UncategorisedWhy you can't trust Grammarly to edit your work | The Editing Lounge | Shrewsbury | Oswestry
Why you can't trust Grammarly to edit your work | The Editing Lounge

Lots of people who don’t understand what copyeditors do think we’re human incarnations of Grammarly who can’t fix your manuscript any more than an AI tool can. 

(If I had a pound for every time someone told me I ‘just fix commas’, I’d be rich.) 

Safe to say, copyeditors achieve a whole lot more than Grammarly does (have a look at this screengrab of my copyediting work, although not of fiction for confidentiality reasons). 

But I haven’t written this blog post to explain what a copyeditor’s role entails. Instead, I’ll explain why Grammarly is often wrong and why, although it can be a helpful tool to use with a pinch of salt, applying Grammarly instead of hiring a copyeditor won’t get your manuscript anywhere near its best shape.

Grammarly won't fix all your technical errors

Grammarly might bill itself as a tool that can help you identify ‘errors that other spelling and grammar checkers can’t catch’, but it does miss several technical problems. 

These examples are just a few of the errors I’ve seen in manuscripts that authors have put through Grammarly.


  • Articles (like ‘a’, ‘an’, and ‘the’).
  • Prepositions (like ‘on’, ‘in’ and ‘under’).
  • Quotation marks (like at the end of a quote).
  • Conjunctions (like ‘and’, ‘but’, and ‘or’).

And misplaced:

  • Possessives (like ‘Sarah’s ran’ instead of ‘Sarah ran’).
  • Articles in front of proper nouns (like ‘The Helen’).
Grammarly won't fix all your technical errors | The Editing Lounge

Grammarly detects problems that aren't problems

Grammarly will detect problems that aren't problems | The Editing Lounge

Grammarly also detects ‘problems’ that often aren’t problematic at all. For example, it highlights passive voice, split infinitives, and uncertain pronoun references. 

While it is good to avoid these things sometimes, there are times and places for all of the above. 

When using Grammarly, you need to know when to tell it no.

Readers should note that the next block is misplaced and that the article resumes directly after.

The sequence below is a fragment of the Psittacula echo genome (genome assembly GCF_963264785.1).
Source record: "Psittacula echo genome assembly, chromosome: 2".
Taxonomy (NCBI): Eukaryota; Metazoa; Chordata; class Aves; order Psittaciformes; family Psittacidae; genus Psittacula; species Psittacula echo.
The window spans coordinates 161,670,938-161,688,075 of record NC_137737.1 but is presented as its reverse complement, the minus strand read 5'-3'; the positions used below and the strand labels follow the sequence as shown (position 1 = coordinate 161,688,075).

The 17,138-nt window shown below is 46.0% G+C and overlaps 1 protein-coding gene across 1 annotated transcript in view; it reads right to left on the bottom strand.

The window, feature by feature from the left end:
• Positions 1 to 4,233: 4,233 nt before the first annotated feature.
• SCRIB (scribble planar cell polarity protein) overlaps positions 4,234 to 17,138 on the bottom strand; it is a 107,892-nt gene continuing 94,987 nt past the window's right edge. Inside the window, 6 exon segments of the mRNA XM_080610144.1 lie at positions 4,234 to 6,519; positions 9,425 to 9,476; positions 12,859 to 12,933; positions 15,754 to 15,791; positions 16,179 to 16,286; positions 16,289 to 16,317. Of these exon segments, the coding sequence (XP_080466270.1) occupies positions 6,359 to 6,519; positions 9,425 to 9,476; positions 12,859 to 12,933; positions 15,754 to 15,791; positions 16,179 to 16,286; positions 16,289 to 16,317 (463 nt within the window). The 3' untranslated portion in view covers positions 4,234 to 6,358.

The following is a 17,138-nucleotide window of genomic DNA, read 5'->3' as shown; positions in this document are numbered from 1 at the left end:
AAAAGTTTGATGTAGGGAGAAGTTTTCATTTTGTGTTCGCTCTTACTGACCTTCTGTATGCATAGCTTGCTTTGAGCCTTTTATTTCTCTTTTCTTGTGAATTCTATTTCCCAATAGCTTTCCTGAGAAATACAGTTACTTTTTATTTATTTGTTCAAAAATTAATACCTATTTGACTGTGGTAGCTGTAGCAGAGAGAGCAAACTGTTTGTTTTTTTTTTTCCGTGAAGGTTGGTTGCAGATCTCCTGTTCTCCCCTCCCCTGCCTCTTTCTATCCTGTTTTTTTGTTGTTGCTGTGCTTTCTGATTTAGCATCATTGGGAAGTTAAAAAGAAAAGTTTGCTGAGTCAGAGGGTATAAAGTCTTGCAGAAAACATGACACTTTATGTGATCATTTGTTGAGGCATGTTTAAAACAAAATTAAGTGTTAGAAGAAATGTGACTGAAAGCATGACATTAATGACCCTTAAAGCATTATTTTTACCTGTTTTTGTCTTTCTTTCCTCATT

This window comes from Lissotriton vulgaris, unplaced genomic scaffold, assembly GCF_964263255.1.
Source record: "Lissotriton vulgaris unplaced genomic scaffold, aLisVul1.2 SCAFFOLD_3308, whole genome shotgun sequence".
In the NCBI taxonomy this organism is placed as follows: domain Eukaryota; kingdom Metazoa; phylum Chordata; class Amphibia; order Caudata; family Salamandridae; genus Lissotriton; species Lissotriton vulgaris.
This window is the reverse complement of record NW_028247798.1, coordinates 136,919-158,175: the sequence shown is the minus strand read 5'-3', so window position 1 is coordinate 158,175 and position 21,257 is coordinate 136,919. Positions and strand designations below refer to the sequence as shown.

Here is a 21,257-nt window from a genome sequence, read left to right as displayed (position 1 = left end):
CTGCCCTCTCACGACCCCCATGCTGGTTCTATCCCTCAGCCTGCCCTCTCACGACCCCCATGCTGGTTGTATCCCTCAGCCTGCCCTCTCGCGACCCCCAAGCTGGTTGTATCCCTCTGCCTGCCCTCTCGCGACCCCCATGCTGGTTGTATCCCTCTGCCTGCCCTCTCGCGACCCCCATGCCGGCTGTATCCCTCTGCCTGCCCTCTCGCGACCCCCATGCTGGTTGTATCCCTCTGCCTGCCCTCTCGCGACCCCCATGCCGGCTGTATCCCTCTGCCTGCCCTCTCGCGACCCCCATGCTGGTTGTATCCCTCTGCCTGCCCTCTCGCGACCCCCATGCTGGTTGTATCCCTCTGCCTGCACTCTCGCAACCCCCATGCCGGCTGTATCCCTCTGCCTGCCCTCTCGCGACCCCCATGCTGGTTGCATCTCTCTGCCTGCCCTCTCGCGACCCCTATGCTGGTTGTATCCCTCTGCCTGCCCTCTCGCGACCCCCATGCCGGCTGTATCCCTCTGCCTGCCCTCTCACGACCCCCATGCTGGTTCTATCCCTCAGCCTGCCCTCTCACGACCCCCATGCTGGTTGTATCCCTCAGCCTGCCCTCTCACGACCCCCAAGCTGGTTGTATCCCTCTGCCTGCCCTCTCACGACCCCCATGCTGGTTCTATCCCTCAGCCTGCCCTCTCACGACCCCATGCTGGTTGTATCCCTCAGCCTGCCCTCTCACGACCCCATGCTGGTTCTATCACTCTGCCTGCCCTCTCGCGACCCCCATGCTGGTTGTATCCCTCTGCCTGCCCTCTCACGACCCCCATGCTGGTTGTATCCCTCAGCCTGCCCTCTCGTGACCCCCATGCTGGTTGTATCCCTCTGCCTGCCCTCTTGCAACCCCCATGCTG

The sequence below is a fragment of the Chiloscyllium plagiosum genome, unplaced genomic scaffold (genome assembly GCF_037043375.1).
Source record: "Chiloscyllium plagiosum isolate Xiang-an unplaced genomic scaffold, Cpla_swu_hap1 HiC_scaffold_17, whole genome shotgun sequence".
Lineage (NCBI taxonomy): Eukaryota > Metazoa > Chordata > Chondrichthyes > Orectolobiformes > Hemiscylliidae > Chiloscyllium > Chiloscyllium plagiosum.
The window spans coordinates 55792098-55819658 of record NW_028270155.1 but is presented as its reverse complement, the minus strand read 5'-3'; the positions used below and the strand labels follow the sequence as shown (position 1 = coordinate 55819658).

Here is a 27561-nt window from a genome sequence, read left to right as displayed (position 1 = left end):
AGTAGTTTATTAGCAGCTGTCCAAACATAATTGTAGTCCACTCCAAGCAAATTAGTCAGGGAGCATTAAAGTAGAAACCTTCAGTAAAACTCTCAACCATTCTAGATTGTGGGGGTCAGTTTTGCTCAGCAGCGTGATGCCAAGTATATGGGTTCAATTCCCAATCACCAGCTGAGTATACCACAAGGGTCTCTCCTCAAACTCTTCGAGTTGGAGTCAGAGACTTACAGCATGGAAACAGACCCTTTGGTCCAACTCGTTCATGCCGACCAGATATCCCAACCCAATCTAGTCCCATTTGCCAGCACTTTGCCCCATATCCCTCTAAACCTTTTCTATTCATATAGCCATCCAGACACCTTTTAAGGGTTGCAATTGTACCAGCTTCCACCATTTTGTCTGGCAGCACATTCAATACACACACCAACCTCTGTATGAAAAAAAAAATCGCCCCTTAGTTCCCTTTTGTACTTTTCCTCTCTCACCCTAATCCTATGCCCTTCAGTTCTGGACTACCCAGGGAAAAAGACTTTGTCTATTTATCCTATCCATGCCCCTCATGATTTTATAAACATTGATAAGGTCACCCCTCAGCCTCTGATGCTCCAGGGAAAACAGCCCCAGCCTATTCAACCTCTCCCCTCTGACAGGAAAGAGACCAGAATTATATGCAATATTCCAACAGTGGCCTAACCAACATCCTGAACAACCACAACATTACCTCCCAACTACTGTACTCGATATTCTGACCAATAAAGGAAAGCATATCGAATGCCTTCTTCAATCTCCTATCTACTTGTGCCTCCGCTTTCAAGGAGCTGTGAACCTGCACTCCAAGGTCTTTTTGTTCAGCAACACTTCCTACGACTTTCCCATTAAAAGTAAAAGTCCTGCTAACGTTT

Grammarly suggests questionable spellings

Grammarly frequently flags ‘misspelt’ words. And sometimes this is helpful. But other times, Grammarly’s suggested spelling isn’t the only right one. Often, Grammarly tells me to use a spelling that’s different to the spelling in my dictionary. 

So, pick a dictionary and stick to it. Value this dictionary’s spellings above any other, and no one will be able to criticise your consistency

I use the Oxford English Dictionary (this free online Lexico Dictionary follows Oxford spellings).

Grammarly will suggest questionable spellings | The Editing Lounge

Grammarly will make incorrect suggestions

Grammarly will make incorrect suggestions |

While Grammarly does offer some helpful suggestions to fix typos and make your writing more readable, some of its suggestions are just wrong. 

For example, one of Grammarly’s weakest points is its understanding of commas. Grammarly constantly suggests that you insert commas in the oddest places. And a misplaced comma can drastically change the meaning of your sentence.

Grammarly doesn't know you or your goals

Unlike Grammarly, a copyeditor will edit with your goals, genre, and audience in mind. They know who you are, what your style is, and what you want to achieve out of your writing. They’ll emulate your voice and style and apply a personal approach to your edit.


Grammarly doesn't know you or your goals | The Editing Lounge

When to use Grammarly

When to use Grammarly | The Editing Lounge

Grammarly is a fabulous tool if you already understand grammar and know when to ignore it. But if your grammar knowledge isn’t sparkly, be very careful how much you listen to Grammarly.

Most importantly, remember that Grammarly isn’t a replacement for a human editor. Instead, it can be a good way to check for typos before you send your manuscript to an editor. 

A qualified editorial professional will be able to perform a thorough, contextualised edit and offer suggestions tailored to your specific needs.

On that note, watch out for very low-priced ‘editors’. If the price seems too good to be true, they’ll likely push your manuscript through Grammarly Premium and then return it to you under the guise of having ‘copyedited’ it.

About Charlotte

Charlotte McCormac | Line Editor | Copyeditor | Content Writer | Shrewsbury | Oswestry

Charlotte is an award-winning writer and line/copyeditor who writes and edits for clients all over the world. She also works on the fiction team for Ambit, a UK literary and arts magazine. 

She holds an international literary prize from Hammond House Publishing Group, two writing-related degrees, various marketing certifications, and training certificates from the Chartered Institute of Editing and Proofreading, of which she is a Professional Member.

Charlotte’s work has appeared in several anthologies, magazines, and literary journals, including IndigomaniaDream Catcher, and The Curlew

She has also created a series of free self-editing cheat sheets to help new writers hone their fiction before sending their work off to a professional editor.

CIEP | Professional Member | The Editing Lounge